60 are venomous. In size, color and habits they can be very
different from each other."


Well. That was a good email. It's really hot in India, and this keyboard is really bad. Anyways, yes, I'm allowed to join a gym and it has been great. The gym is not very good, but for 2 dollars a month, who can complain? It's great to get a good work out in the morning.

It's great to hear that pens are coming... and some sort of care package, I'm not sure what that is, but I'm excited. I feel bad that I don't write any letters home. I can't remember, did you get that one with my testimony? Oh, and don't feel like I'm unable to get any comforts, that's only Raj. There are many Western items in most of the other areas (chocolate brownie with chocolate ice cream with chocolate syrup and a wafer and cherry in Visak (yeah, it was amazing (for 60 rupees ($1.25.)))) And some church member ordered me some Vitamin waters from his uncle in America... we'll see what happens with that.

It's good that you'll have a great friend close by in the Neighborhood and it seems like you are keeping up your friendly and service-ready attitude. I'm grateful to have such a charitable and intelligent mother. I'm also grateful for Dad, he really is a wonderful father. And yes, my sisters are amazing too.

I'm doing the same old thing. I teach lots of people and the time goes by sooo fast because I'm doing the Lord's work and doing my best to do it diligently. My testimony sure grew a lot out on my mission.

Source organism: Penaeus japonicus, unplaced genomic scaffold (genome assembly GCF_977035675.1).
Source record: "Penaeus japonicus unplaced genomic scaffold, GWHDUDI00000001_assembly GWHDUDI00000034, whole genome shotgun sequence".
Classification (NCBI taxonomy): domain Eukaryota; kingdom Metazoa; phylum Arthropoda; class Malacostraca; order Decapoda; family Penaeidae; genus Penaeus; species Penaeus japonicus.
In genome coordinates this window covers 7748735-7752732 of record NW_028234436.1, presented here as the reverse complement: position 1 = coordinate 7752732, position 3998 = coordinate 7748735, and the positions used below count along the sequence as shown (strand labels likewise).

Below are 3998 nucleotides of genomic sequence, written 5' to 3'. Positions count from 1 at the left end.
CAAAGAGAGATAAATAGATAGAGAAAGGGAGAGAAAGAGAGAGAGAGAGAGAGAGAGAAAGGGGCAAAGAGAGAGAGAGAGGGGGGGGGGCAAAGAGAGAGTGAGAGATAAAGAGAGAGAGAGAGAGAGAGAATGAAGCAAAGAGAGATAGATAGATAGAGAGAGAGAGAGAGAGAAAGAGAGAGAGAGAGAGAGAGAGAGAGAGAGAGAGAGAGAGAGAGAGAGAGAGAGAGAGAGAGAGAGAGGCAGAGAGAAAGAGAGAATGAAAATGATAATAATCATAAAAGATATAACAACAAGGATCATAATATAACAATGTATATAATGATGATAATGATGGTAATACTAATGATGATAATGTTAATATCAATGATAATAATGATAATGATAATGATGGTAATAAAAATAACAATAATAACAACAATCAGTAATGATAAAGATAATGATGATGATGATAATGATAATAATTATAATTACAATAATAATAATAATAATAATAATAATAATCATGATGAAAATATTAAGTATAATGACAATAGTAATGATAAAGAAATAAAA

I love you verrrrry much. I apologize that I don't have many pictures with me in them, but it's because I'm the one using the camera. I'll try to focus on getting me in the pictures. Anyways, these pics are of a holiday festival and the people are right next to our apartment. It was a really fun day.

Love, Kyle

Thursday, February 12, 2009


Tell me how the superbowl goes. Maybe the teams don't matter but it sure is fun to
watch and be with friends and eat junk food. What's going on at work? It sounds like
you're working very hard, but you're changing jobs? I'll continue to pray for you
and family of course.

Pongal is... I'm not sure. A full week of holiday for some Hindu reason. It means
that nothing gets done... more. There are tons of holidays and plenty of days for
taking off of work and not going to school. Which is sometimes good for teaching,
but sometimes it means that everyone leaves Raj. My companion is excellent. He's
been out for 13 months now. He's a relatively new convert so his testimony is strong.

I've notice that for relatively recent-converts that they tend to either be very
gung-ho or pretty passive. They have strong testimonies, but sometimes they like to
say things very boldly and quickly. They don't realize that they were taught slowly
and line upon line. Haha, they challenge the beliefs of others quickly and love to
demand that investigators believe instantly.

The most recent letter that I've received from you was a drawing of myself looking
much thinner than I actually am. It was quite entertaining. I also received a package
from sister Dickson. Please tell her thank you very very much and the contents were
delicious (what was left of them, seriously, the Indian postal people opened the box
and ate half of the butterfinger bar and a package of koalas (this is a fact, it